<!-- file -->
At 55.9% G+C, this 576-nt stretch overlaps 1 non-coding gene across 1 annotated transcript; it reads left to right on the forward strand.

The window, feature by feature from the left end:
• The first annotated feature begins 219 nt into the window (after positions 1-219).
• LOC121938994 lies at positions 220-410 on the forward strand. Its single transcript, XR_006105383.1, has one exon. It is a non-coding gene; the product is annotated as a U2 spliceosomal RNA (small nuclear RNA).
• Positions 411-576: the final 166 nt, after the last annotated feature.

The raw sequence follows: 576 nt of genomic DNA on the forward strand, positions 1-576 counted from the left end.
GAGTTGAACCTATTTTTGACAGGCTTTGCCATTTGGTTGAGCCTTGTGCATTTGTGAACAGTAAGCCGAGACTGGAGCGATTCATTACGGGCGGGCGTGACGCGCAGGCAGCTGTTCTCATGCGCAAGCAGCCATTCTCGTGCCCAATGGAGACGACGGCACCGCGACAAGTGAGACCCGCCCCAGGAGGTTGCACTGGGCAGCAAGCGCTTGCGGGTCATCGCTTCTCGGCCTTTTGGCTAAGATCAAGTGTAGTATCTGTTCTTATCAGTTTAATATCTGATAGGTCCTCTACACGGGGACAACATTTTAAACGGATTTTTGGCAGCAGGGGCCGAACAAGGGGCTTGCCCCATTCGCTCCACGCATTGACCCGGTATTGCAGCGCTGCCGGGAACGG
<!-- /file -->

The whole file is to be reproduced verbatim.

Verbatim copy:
At 55.9% G+C, this 576-nt stretch overlaps 1 non-coding gene across 1 annotated transcript; it reads left to right on the forward strand.

The window, feature by feature from the left end:
• The first annotated feature begins 219 nt into the window (after positions 1-219).
• LOC121938994 lies at positions 220-410 on the forward strand. Its single transcript, XR_006105383.1, has one exon. It is a non-coding gene; the product is annotated as a U2 spliceosomal RNA (small nuclear RNA).
• Positions 411-576: the final 166 nt, after the last annotated feature.

The raw sequence follows: 576 nt of genomic DNA on the forward strand, positions 1-576 counted from the left end.
GAGTTGAACCTATTTTTGACAGGCTTTGCCATTTGGTTGAGCCTTGTGCATTTGTGAACAGTAAGCCGAGACTGGAGCGATTCATTACGGGCGGGCGTGACGCGCAGGCAGCTGTTCTCATGCGCAAGCAGCCATTCTCGTGCCCAATGGAGACGACGGCACCGCGACAAGTGAGACCCGCCCCAGGAGGTTGCACTGGGCAGCAAGCGCTTGCGGGTCATCGCTTCTCGGCCTTTTGGCTAAGATCAAGTGTAGTATCTGTTCTTATCAGTTTAATATCTGATAGGTCCTCTACACGGGGACAACATTTTAAACGGATTTTTGGCAGCAGGGGCCGAACAAGGGGCTTGCCCCATTCGCTCCACGCATTGACCCGGTATTGCAGCGCTGCCGGGAACGG